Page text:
(image taken from; http://www.ballardian.com/wp-content/uploads/lightning_field.jpg)
(image taken from; http://assets.faena.com/wp-content/uploads/sites/4/2015/10/lightening_field.jpg)
(image taken from; http://www.diaart.org/media/transfer/img/thelightningfield1977_cliett.jpg)
An extract from my dissertation;
‘The Lightning Field’ is a piece of monumental, minimalist land art in the desert of New Mexico. Measuring one Kilometre, by one mile, it is a perfectly accurate geometric grid of stainless steel rods, around a thousand of them, all pointing up towards the sky above us. They stand tall and proud, iridescent and glowing, as they reflect the different light coming from the sun and moon during day and night. The point of the work is that it is a work that takes a long time to view and experience; people are required to be driven out to a cabin on the edge of the artwork, and asked to stay there for 24 hours. Most artworks we stay with for a few moments, a few minutes, stretching to an hour or so in some instances. Yet, ‘The Lightning Field’ requires one to spend an extended period of time, witnessing the artwork at all times and lighting of both the day and the night. As you experience the artwork, you become increasingly aware of the land surrounding the lightning field; ‘you allow Lightning Field to make you aware of everything around it – the desert, the sky, the changes orchestrated by time and light.’ (Varnedoe, K. 2003, p131) Maria has taken control of the environment here; his megalithic art installation demands not only the space it bursts upwards from; but also the surrounding area. It has also had an effect on the wildlife surrounding it, in an almost Darwinian sense ‘You notice that the birds have learned to light on the top of those sharp spikes in order to pursue rodents below.’ (Varnedoe, K. 2003, p132) Much like the hand of God, The artwork has influenced the natural order of this space; the artist has imbued not only those who are human and view the artwork with a better understanding of space and the role of nature in the human condition, but also the animals, and the environment itself. It is almost as if he has influenced the very earth and light within this desert to bend to his will as an artist.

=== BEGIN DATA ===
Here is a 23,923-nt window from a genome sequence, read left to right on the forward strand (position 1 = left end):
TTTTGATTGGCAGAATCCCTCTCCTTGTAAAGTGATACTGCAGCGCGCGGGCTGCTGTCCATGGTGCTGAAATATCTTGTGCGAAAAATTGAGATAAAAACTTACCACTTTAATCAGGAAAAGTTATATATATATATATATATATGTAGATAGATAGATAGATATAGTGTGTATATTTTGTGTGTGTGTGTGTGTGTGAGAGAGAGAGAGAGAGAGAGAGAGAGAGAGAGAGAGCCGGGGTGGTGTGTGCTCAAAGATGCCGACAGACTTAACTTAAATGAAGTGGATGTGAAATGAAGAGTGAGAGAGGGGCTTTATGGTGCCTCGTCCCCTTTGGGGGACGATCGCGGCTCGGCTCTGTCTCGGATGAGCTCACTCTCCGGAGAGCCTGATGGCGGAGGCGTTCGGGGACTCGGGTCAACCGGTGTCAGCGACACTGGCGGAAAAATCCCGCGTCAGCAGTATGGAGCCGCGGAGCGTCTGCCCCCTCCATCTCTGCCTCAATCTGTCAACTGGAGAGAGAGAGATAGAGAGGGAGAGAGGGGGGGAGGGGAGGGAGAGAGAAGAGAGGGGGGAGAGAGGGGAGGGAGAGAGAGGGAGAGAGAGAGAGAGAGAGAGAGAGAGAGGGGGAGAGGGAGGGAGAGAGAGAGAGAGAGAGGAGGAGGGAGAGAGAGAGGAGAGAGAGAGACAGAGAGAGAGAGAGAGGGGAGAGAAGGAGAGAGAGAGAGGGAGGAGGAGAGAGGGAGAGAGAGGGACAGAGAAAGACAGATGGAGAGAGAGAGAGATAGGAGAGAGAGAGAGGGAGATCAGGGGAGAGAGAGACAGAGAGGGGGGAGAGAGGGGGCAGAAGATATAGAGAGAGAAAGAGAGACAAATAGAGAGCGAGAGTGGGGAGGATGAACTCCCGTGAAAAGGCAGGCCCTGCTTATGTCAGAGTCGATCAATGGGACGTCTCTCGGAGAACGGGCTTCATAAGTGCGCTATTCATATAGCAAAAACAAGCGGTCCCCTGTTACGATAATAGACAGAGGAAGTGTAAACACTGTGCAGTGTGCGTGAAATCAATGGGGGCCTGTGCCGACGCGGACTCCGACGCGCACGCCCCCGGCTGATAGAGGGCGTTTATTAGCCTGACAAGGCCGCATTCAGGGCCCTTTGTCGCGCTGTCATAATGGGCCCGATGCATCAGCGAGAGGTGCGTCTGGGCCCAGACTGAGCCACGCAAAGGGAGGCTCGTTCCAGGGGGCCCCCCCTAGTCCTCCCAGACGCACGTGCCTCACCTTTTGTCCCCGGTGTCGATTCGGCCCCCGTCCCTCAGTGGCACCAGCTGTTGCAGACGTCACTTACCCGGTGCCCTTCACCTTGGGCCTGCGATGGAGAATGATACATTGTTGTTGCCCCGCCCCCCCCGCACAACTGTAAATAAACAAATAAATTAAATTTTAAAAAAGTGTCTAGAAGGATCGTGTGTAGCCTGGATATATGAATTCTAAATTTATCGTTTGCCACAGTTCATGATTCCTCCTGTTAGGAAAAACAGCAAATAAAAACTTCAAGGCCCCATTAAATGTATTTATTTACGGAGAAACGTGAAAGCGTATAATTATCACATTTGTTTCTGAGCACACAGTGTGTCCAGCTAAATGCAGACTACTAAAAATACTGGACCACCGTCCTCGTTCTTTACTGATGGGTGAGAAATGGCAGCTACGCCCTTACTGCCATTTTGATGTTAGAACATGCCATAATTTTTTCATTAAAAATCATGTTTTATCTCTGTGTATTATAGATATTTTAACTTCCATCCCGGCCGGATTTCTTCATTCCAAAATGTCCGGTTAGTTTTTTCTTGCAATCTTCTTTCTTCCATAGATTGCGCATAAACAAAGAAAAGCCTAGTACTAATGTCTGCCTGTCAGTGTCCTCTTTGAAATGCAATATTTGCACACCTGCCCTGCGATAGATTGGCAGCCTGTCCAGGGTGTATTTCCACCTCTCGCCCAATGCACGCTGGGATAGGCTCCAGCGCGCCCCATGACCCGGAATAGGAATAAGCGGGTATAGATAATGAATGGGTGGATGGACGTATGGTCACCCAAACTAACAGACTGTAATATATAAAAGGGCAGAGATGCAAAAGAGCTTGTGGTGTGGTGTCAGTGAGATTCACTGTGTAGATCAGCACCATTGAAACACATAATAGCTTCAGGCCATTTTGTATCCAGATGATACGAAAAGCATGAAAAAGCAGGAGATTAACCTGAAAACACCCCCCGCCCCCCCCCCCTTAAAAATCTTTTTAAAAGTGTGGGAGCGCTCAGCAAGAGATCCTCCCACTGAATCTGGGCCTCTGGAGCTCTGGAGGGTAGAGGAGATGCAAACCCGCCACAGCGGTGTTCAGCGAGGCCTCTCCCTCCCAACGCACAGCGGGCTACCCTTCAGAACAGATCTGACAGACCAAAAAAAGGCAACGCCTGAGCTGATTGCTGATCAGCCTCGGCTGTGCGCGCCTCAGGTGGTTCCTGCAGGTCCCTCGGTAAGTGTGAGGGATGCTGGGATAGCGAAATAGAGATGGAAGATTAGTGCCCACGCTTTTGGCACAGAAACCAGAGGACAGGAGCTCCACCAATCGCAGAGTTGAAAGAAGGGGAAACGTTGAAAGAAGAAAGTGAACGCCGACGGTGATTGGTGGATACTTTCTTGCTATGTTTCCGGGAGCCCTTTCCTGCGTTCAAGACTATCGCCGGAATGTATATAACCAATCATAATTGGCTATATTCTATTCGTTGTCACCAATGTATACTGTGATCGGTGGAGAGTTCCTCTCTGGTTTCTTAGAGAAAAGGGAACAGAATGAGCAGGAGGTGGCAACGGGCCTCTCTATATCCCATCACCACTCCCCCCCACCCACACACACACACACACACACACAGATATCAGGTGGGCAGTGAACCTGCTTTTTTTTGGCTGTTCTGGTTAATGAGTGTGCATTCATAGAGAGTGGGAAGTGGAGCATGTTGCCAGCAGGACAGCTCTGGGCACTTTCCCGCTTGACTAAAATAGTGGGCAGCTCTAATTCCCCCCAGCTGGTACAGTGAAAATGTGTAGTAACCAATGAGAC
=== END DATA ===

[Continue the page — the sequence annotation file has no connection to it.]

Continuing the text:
This piece has influenced my current body of work in such a massive way; due to it being a focal point of my dissertation. The minimalist nature of the work, it’s ability to harness and seemingly control natural phenomena such as light, lightning, and energy within it’s minimalist form. I am incredibly interested in these notions of human control and desire; in relation to the notion of transcendence by becoming god-like through harnessing and utilisation of natural phenomena (much like A God would in mythology, as God is utilised as a means of explaining natural phenomena that could not be explained by the more primitive minds of our ancestors). Through this work, De Maria ‘Transcends’ by his ability to control these god-like forces.